With 16 digit card numbers, expiration dates, and PIN codes (personal identification number), Credit Cards and Debit Cards look similar, but did you know they are very different?
A Credit Card is supplied by a financial institution or credit card company, as a limited personal loan. If you apply for a credit card, you are issued a credit limit. When you spend money on the credit card, you are borrowing funds from the financial institution or credit card company that you will have to pay back, with interest (read more about Interest and APR).
A Debit Card is supplied by a financial institution, allowing you to spend money by using the funds you have deposited in your account.
Simply put, credit cards allow you to spend using borrowed money, while debit cards use money deposited in your account.
You probably have at least one credit card and debit card in your wallet. Both offer convenience and protection that are hard to beat, but they have important differences that could affect your financial well-being.
Again, credit cards are issued by a financial institution or credit card company that allows you to borrow money. By becoming a cardholder, you agree to the institution’s terms of paying back the money borrowed along with interest.
There are four categories for credit cards:
Standard Cards simply extend a line of credit to the borrower. (Line of Credit: a present amount of money that can be borrowed)
Rewards Cards offer rewards on credit card purchases like cash back, travel points, points to redeem for merchandise, and other benefits.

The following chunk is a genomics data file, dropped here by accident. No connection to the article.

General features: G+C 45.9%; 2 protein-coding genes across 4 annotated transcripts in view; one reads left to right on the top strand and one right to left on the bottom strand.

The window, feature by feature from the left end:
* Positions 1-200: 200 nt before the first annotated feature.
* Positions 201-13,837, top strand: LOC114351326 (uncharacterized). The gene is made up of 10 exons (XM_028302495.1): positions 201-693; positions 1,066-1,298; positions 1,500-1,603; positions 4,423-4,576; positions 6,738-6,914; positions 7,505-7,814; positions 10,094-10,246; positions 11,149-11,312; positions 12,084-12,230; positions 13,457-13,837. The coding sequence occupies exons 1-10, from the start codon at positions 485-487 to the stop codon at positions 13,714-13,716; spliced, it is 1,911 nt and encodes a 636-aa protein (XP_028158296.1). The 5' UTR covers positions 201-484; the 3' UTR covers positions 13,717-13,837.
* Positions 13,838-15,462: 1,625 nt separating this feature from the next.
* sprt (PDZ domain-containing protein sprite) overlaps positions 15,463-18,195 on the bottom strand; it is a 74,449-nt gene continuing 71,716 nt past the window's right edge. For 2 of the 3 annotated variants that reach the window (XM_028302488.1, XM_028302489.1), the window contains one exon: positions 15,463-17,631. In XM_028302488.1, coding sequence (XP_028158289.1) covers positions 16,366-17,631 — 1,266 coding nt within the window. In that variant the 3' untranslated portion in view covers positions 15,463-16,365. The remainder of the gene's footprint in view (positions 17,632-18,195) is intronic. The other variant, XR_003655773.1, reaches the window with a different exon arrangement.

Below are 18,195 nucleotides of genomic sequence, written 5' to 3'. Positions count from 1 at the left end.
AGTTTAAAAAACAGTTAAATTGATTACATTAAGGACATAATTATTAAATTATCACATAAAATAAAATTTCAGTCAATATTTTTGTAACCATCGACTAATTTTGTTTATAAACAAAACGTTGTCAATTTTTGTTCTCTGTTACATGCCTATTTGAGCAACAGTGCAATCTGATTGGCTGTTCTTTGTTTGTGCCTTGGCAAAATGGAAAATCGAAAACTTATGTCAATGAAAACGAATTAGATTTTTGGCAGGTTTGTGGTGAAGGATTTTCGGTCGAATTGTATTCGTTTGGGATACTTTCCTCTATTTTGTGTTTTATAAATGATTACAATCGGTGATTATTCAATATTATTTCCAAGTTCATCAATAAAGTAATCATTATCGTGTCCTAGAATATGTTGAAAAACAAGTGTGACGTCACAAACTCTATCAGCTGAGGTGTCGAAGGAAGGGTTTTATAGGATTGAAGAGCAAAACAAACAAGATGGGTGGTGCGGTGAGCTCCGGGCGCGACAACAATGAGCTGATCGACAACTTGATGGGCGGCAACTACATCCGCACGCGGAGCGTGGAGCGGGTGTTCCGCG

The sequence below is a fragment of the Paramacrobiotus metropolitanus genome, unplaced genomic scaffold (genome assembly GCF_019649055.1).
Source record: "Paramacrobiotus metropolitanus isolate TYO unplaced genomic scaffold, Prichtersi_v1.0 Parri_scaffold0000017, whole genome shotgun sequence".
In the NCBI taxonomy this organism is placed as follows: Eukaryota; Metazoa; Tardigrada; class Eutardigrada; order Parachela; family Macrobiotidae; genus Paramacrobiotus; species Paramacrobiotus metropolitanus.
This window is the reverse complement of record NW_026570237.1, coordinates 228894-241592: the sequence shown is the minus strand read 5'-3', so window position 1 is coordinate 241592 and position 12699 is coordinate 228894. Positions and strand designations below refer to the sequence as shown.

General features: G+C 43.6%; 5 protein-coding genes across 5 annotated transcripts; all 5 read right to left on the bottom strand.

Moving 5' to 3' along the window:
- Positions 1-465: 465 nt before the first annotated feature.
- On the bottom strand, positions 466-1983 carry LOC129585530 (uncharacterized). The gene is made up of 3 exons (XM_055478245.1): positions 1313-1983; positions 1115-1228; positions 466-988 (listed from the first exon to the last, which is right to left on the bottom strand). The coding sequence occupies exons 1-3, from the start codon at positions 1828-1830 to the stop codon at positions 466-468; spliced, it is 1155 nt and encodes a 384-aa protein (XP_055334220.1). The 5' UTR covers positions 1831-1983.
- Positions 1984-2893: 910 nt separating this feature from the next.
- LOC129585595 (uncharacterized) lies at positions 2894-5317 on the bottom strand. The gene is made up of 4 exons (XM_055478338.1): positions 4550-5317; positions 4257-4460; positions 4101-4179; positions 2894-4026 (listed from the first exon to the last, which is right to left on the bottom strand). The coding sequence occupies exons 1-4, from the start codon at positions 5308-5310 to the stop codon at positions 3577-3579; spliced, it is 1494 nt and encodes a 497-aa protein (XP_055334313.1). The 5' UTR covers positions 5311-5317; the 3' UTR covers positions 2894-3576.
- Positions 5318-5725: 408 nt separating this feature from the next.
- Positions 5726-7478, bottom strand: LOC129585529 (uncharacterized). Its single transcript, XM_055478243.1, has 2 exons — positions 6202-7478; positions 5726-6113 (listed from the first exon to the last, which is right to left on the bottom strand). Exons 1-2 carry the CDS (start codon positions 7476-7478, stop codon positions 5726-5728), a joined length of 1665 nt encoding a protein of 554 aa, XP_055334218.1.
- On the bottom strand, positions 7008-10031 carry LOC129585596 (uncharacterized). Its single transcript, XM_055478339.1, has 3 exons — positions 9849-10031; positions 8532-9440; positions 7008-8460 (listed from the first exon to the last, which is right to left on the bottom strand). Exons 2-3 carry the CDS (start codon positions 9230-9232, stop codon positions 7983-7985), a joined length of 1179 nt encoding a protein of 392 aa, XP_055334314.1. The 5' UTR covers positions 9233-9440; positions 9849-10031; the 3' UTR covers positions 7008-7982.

Secured Credit Cards require a security deposit to be placed on the card. These are an option for people who don’t have credit history or have damaged their credit.
Charge Cards do not have a preset spending limit and balances must be paid in full at the end of each month.
ēCO credit card options fall into the standard and rewards card categories, but we will explore that more later!
As a credit card user, you are able to earn cash, discounts, travel points, and other rewards that are not available to debit card users when using rewards cards. When you pay off your credit cards in full and on time each month, you can benefit by earning reward points without paying interest. The key to using your credit card for monthly purchases and bills is to pay off the card in full and before the due date for each billing cycle. Credit card use is reflected on your credit report; if you’re a responsible spender, it also helps to raise your credit score by increasing your credit history and recording timely payments.
Credit Card users are also highly protected from loss or theft if the incident is reported in a timely manner. The maximum charge for purchases made after the card is lost or stolen is $50. The Fair Credit Billing Act allows you to dispute unauthorized purchases or purchases of goods that are lost or stolen during shipping (Federal Trade Commission Consumer Information, 2012). Some credit card companies may also provide additional warranties or insurance for items purchased. If an item bought with a credit card becomes faulty after the manufacturer’s warranty is expired, it is worth checking with your credit card company to see if any coverage can be provided.
A disadvantage of being a credit card holder is the danger of overspending and racking up debt. The rewards, benefits, and discounts offered by credit card companies are typically funded by the interest and other charges of users who do not pay off their monthly balances. If you are an impulsive spender, be cautious of using credit cards. In addition to interest, credit card holders can charge annual fees, over-limit fees, late-payment fees, and many other penalties.
It is important that you do your research on credit cards, compare credit cards, and pay attention to the terms and conditions before signing up or applying.
Now that we have read a little about credit cards, let’s talk about debit cards. Again, debit cards are supplied by a financial institution, allowing you to spend money by using the funds you have deposited at your financial institution.